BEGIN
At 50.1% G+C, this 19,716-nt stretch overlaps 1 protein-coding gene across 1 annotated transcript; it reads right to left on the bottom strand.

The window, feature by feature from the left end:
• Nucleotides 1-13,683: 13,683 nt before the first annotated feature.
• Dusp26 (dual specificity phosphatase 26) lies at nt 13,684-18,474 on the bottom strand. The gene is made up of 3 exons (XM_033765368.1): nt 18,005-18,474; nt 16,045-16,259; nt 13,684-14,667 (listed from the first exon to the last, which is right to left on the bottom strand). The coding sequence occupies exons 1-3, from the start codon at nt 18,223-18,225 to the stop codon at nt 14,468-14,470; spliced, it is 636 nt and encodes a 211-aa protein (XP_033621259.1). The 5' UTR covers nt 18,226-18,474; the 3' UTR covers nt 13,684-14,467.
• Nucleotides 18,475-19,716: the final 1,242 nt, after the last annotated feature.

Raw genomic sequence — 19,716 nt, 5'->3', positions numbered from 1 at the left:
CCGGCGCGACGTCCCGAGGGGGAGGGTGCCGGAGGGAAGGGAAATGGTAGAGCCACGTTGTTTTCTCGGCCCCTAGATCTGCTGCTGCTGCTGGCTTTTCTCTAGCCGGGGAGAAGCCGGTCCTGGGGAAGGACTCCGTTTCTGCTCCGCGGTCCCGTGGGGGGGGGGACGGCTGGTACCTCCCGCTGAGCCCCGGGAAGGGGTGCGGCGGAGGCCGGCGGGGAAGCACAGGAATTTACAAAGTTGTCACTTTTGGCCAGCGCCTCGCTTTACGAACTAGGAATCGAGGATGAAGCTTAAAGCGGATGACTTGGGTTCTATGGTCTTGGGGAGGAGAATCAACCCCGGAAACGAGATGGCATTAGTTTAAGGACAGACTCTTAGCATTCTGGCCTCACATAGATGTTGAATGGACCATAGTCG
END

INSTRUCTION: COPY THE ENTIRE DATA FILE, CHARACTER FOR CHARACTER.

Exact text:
At 50.1% G+C, this 19,716-nt stretch overlaps 1 protein-coding gene across 1 annotated transcript; it reads right to left on the bottom strand.

The window, feature by feature from the left end:
• Nucleotides 1-13,683: 13,683 nt before the first annotated feature.
• Dusp26 (dual specificity phosphatase 26) lies at nt 13,684-18,474 on the bottom strand. The gene is made up of 3 exons (XM_033765368.1): nt 18,005-18,474; nt 16,045-16,259; nt 13,684-14,667 (listed from the first exon to the last, which is right to left on the bottom strand). The coding sequence occupies exons 1-3, from the start codon at nt 18,223-18,225 to the stop codon at nt 14,468-14,470; spliced, it is 636 nt and encodes a 211-aa protein (XP_033621259.1). The 5' UTR covers nt 18,226-18,474; the 3' UTR covers nt 13,684-14,467.
• Nucleotides 18,475-19,716: the final 1,242 nt, after the last annotated feature.

Raw genomic sequence — 19,716 nt, 5'->3', positions numbered from 1 at the left:
CCGGCGCGACGTCCCGAGGGGGAGGGTGCCGGAGGGAAGGGAAATGGTAGAGCCACGTTGTTTTCTCGGCCCCTAGATCTGCTGCTGCTGCTGGCTTTTCTCTAGCCGGGGAGAAGCCGGTCCTGGGGAAGGACTCCGTTTCTGCTCCGCGGTCCCGTGGGGGGGGGGACGGCTGGTACCTCCCGCTGAGCCCCGGGAAGGGGTGCGGCGGAGGCCGGCGGGGAAGCACAGGAATTTACAAAGTTGTCACTTTTGGCCAGCGCCTCGCTTTACGAACTAGGAATCGAGGATGAAGCTTAAAGCGGATGACTTGGGTTCTATGGTCTTGGGGAGGAGAATCAACCCCGGAAACGAGATGGCATTAGTTTAAGGACAGACTCTTAGCATTCTGGCCTCACATAGATGTTGAATGGACCATAGTCG